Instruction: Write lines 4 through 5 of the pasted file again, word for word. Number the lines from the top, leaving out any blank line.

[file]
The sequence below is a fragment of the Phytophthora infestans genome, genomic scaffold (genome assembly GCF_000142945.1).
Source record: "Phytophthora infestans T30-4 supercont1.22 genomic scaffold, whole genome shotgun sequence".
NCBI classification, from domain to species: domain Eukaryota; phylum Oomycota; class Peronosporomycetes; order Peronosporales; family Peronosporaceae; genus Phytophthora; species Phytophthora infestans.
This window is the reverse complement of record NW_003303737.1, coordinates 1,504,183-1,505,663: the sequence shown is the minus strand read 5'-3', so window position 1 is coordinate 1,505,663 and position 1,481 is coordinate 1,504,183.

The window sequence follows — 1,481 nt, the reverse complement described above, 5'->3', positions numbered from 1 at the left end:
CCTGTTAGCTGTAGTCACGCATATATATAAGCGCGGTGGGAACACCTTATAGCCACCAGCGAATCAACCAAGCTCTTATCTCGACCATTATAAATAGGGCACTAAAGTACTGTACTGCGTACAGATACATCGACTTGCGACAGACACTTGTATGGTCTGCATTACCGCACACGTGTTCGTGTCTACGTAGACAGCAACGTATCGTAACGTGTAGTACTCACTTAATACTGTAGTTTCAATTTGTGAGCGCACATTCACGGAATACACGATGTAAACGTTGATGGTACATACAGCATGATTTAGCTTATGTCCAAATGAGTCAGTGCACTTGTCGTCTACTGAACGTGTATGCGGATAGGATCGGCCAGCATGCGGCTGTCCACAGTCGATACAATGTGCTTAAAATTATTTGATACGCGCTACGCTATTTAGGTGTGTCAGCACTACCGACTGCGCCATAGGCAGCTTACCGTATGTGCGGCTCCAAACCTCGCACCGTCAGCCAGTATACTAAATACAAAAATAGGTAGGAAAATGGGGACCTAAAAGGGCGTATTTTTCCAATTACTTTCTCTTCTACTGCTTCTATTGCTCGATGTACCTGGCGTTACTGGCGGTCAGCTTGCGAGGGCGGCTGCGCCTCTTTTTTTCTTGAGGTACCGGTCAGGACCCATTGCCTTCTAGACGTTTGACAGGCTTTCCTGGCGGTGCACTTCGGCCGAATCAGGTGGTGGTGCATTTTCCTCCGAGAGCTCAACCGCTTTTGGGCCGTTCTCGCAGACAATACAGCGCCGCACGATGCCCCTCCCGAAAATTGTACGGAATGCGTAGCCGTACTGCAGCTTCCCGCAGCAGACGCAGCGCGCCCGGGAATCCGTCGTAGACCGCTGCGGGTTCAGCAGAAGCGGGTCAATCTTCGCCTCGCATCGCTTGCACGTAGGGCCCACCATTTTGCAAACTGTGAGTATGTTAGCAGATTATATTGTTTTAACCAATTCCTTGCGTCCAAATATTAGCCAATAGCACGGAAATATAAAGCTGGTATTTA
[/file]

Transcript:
This window is the reverse complement of record NW_003303737.1, coordinates 1,504,183-1,505,663: the sequence shown is the minus strand read 5'-3', so window position 1 is coordinate 1,505,663 and position 1,481 is coordinate 1,504,183.

The window sequence follows — 1,481 nt, the reverse complement described above, 5'->3', positions numbered from 1 at the left end: